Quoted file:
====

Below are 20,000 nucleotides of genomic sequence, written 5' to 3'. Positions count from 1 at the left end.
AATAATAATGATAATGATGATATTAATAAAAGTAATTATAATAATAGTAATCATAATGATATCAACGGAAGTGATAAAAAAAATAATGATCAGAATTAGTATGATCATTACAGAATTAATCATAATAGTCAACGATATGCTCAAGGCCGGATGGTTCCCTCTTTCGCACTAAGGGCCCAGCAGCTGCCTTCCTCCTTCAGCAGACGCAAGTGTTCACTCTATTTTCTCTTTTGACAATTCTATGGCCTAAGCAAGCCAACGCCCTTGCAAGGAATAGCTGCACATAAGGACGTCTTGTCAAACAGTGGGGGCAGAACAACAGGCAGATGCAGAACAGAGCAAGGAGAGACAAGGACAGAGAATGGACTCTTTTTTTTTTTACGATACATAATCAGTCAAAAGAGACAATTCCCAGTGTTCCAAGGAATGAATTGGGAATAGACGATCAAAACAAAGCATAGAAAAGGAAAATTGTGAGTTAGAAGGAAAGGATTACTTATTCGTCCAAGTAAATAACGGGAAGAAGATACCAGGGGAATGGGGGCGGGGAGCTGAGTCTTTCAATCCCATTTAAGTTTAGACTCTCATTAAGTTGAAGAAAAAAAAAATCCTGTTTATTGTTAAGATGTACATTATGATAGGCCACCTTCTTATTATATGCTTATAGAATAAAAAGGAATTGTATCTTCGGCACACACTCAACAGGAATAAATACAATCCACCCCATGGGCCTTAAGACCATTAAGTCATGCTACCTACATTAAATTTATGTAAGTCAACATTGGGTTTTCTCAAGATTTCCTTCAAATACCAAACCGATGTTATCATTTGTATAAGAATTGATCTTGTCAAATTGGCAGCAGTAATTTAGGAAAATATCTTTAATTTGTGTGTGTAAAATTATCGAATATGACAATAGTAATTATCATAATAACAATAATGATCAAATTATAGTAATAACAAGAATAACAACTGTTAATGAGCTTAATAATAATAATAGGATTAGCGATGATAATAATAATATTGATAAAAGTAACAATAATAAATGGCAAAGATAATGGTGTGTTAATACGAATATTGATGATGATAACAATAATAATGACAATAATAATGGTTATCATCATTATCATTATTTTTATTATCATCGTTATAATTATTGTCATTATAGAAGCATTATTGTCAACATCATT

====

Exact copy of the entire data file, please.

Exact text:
Below are 20,000 nucleotides of genomic sequence, written 5' to 3'. Positions count from 1 at the left end.
AATAATAATGATAATGATGATATTAATAAAAGTAATTATAATAATAGTAATCATAATGATATCAACGGAAGTGATAAAAAAAATAATGATCAGAATTAGTATGATCATTACAGAATTAATCATAATAGTCAACGATATGCTCAAGGCCGGATGGTTCCCTCTTTCGCACTAAGGGCCCAGCAGCTGCCTTCCTCCTTCAGCAGACGCAAGTGTTCACTCTATTTTCTCTTTTGACAATTCTATGGCCTAAGCAAGCCAACGCCCTTGCAAGGAATAGCTGCACATAAGGACGTCTTGTCAAACAGTGGGGGCAGAACAACAGGCAGATGCAGAACAGAGCAAGGAGAGACAAGGACAGAGAATGGACTCTTTTTTTTTTTACGATACATAATCAGTCAAAAGAGACAATTCCCAGTGTTCCAAGGAATGAATTGGGAATAGACGATCAAAACAAAGCATAGAAAAGGAAAATTGTGAGTTAGAAGGAAAGGATTACTTATTCGTCCAAGTAAATAACGGGAAGAAGATACCAGGGGAATGGGGGCGGGGAGCTGAGTCTTTCAATCCCATTTAAGTTTAGACTCTCATTAAGTTGAAGAAAAAAAAAATCCTGTTTATTGTTAAGATGTACATTATGATAGGCCACCTTCTTATTATATGCTTATAGAATAAAAAGGAATTGTATCTTCGGCACACACTCAACAGGAATAAATACAATCCACCCCATGGGCCTTAAGACCATTAAGTCATGCTACCTACATTAAATTTATGTAAGTCAACATTGGGTTTTCTCAAGATTTCCTTCAAATACCAAACCGATGTTATCATTTGTATAAGAATTGATCTTGTCAAATTGGCAGCAGTAATTTAGGAAAATATCTTTAATTTGTGTGTGTAAAATTATCGAATATGACAATAGTAATTATCATAATAACAATAATGATCAAATTATAGTAATAACAAGAATAACAACTGTTAATGAGCTTAATAATAATAATAGGATTAGCGATGATAATAATAATATTGATAAAAGTAACAATAATAAATGGCAAAGATAATGGTGTGTTAATACGAATATTGATGATGATAACAATAATAATGACAATAATAATGGTTATCATCATTATCATTATTTTTATTATCATCGTTATAATTATTGTCATTATAGAAGCATTATTGTCAACATCATT